Feelings of apprehension and fear are often observed in those suffering mild cognitive impairment (MCI), and previous research has suggested that anxiety could be an early indicator for Alzheimer’s disease, which often follows MCI. Now a new study has found an association between anxiety and an increased rate of progression from MCI to Alzheimer’s disease.
For the study, conducted at the Medical University of South Carolina (MUSC), researchers assembled a group of 339 patients with an average age of 72 years from the Alzheimer’s Neuroimaging Initiative 2 cohort. All members of the study group had a baseline diagnosis of MCI, with 72 progressing to Alzheimer’s while the remaining 267 stayed stable. MRI’s were also conducted so as to determine the baseline volumes of the hippocampus and the entorhinal cortex, two brain regions important for memory formation.
“We know that volume loss in certain areas of the brain is a factor that predicts progression to Alzheimer’s disease,” says study senior author Maria Vittoria Spampinato, M.D., professor of radiology at MUSC. “In this study, we wanted to see if anxiety had an effect on brain structure, or if the effect of anxiety was independent from brain structure in favoring the progression of disease.”
The study participants were also tested for the presence of the APOE ε4 allele, which is recognized as the most prevalent risk factor for Alzheimer’s and is associated with an earlier age of onset of the disease. Finally, established clinical surveys were used to measure anxiety.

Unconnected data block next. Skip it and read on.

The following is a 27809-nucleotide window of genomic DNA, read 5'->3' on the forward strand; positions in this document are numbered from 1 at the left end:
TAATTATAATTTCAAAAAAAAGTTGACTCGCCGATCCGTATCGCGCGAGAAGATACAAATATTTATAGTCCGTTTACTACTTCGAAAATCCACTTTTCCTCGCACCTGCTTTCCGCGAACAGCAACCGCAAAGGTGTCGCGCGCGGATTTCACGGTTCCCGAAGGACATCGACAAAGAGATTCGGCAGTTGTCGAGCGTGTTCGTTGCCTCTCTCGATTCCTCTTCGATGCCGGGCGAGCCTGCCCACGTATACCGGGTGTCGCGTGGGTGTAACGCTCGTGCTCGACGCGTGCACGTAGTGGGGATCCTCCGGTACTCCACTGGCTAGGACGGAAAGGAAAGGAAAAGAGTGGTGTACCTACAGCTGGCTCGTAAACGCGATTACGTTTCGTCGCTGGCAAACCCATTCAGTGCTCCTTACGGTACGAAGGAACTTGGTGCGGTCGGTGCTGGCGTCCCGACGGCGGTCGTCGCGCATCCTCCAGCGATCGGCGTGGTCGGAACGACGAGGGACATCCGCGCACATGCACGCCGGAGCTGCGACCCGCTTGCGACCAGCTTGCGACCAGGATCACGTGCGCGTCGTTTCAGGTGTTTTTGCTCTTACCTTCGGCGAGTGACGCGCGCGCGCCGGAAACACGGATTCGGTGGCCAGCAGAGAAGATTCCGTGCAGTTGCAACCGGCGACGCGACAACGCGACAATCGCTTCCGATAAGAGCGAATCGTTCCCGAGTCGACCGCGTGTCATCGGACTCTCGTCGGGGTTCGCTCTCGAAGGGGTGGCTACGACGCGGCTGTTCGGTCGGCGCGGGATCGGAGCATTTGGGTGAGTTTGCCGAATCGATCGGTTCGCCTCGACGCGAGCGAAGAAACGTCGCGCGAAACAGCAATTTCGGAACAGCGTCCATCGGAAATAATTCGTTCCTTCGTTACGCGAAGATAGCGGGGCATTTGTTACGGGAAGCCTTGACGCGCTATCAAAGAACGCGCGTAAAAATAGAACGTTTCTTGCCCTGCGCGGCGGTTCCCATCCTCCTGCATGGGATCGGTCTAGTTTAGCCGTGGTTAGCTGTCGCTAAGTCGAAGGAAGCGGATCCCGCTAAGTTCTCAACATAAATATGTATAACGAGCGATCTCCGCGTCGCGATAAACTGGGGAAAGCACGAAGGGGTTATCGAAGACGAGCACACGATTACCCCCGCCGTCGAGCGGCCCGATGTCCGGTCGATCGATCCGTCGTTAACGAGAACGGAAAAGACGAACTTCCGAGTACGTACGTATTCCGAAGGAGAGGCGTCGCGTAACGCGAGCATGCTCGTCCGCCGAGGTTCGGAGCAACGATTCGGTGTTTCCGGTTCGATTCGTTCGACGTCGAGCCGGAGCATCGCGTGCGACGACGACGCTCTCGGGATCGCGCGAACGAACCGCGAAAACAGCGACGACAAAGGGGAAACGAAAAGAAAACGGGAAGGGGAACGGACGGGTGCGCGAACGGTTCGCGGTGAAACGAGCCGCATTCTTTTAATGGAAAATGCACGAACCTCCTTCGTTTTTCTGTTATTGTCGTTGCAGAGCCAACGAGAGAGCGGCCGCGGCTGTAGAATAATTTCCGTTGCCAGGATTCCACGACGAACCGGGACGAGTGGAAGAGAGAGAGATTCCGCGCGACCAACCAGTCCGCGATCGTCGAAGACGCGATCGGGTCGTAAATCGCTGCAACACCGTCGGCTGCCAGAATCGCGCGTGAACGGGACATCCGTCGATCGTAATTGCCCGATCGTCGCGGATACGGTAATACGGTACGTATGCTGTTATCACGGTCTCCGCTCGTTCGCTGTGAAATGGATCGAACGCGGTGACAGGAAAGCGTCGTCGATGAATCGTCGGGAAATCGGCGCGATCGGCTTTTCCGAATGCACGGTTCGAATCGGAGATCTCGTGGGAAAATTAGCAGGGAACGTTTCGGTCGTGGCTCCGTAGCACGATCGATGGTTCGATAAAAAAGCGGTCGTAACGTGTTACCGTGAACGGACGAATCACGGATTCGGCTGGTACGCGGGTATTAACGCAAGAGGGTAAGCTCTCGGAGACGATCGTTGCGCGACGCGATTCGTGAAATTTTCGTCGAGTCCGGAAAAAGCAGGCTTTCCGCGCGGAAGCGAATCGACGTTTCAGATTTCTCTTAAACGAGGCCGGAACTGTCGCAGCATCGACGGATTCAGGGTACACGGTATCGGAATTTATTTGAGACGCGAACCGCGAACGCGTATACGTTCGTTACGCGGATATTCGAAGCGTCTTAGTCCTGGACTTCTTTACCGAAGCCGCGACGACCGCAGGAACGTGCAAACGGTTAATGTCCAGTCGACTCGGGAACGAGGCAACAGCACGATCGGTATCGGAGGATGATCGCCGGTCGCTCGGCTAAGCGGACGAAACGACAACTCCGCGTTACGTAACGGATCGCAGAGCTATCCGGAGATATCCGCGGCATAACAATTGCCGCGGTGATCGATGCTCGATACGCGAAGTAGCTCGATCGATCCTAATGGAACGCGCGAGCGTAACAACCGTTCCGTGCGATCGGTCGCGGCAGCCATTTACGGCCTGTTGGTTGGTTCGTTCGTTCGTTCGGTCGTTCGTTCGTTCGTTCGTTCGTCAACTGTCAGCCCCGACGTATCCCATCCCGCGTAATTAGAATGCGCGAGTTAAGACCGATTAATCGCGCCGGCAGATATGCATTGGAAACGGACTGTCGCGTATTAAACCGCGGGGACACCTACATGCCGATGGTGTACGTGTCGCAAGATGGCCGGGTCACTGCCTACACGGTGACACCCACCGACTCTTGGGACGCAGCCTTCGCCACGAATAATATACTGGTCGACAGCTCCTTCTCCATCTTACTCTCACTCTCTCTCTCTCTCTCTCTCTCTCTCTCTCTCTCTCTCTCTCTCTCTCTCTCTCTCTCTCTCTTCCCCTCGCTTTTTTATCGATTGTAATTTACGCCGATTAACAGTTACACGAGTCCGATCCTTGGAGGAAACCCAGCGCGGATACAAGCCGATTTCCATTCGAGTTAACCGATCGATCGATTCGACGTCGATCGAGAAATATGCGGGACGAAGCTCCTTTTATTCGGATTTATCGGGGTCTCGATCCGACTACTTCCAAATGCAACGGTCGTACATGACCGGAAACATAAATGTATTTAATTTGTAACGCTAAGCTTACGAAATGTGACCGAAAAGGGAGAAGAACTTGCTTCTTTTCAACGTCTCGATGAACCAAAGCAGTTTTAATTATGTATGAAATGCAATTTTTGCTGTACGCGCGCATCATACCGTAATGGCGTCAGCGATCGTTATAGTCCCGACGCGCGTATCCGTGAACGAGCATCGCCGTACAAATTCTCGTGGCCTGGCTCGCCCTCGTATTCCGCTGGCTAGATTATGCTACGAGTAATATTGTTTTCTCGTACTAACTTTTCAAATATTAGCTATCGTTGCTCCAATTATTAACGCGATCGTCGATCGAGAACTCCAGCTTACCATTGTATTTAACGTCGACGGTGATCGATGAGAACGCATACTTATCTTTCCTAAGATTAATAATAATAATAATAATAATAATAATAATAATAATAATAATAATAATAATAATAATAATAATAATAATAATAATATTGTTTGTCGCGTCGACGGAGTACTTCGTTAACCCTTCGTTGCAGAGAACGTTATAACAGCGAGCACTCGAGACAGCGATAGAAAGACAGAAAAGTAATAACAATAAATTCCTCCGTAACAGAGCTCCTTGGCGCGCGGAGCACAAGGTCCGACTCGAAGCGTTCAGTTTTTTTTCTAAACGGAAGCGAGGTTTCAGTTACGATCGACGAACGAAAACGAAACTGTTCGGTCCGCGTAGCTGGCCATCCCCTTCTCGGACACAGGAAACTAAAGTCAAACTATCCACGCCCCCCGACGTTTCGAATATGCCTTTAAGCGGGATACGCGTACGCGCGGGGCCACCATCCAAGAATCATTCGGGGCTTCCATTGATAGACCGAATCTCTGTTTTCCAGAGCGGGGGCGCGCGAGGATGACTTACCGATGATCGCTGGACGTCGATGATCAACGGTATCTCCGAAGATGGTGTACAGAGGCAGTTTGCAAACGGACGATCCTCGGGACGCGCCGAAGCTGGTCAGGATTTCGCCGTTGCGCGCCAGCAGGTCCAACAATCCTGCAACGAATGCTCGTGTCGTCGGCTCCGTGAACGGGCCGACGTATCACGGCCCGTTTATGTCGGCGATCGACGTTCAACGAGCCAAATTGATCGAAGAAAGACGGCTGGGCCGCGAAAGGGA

The researchers found that hippocampus and entorhinal cortex of those study participants that progressed to Alzheimer’s were significantly lower in volume to those that didn’t, and that this group also had a greater frequency of the APOE ε4 allele. Both these findings were as the researchers expected, but they also found that anxiety was associated with cognitive decline independently of these other factors.
“Mild cognitive impairment patients with anxiety symptoms developed Alzheimer’s disease faster than individuals without anxiety, independently of whether they had a genetic risk factor for Alzheimer’s disease or brain volume loss,” says study first author Jenny L. Ulber, a medical student at MUSC.
The researchers say the link between symptoms of anxiety and an increased rate of progression from MCI to Alzheimer’s could help improve screening and management of patients with early MCI. However, they point out that is still unclear whether anxiety is a cause or effect of the faster progression.
“We need to better understand the association between anxiety disorders and cognitive decline,” argues Dr. Spampinato. “We don’t know yet if the anxiety is a symptom – in other words, their memory is getting worse and they become anxious – or if anxiety contributes to cognitive decline. If we were able in the future to find that anxiety is actually causing progression, then we should more aggressively screen for anxiety disorders in the elderly.”
Ulber adds that many hospitals screen the elderly for depression and suggests that maybe this population should also be screened for anxiety disorders.
“Middle-aged and elderly individuals with high level of anxiety may benefit from intervention, whether it be pharmacological or cognitive behavioral therapy, with the goal of slowing cognitive decline,” she says.
As this study was based on single MRI scans, in future the researchers would like follow-up scans to be obtained in an effort to look at changes over time and see if anxiety plays a role on the speed of brain damage progression. They would also more closely examine whether gender differences have an impact on the link between anxiety and cognitive decline.
The study will be presented to the annual meeting of the Radiological Society of North America (RSNA) being held next week.
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